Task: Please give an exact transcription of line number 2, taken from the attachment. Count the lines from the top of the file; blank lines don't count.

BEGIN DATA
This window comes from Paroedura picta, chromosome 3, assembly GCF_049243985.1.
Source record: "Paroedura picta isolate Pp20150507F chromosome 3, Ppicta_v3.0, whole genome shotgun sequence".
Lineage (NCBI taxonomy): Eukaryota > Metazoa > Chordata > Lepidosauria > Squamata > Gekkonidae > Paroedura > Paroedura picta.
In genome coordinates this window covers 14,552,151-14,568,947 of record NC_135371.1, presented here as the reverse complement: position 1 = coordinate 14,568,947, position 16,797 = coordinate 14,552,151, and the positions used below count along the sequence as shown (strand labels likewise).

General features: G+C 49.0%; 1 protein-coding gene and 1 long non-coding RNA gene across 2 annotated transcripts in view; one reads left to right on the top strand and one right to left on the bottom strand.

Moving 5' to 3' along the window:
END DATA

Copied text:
Source record: "Paroedura picta isolate Pp20150507F chromosome 3, Ppicta_v3.0, whole genome shotgun sequence".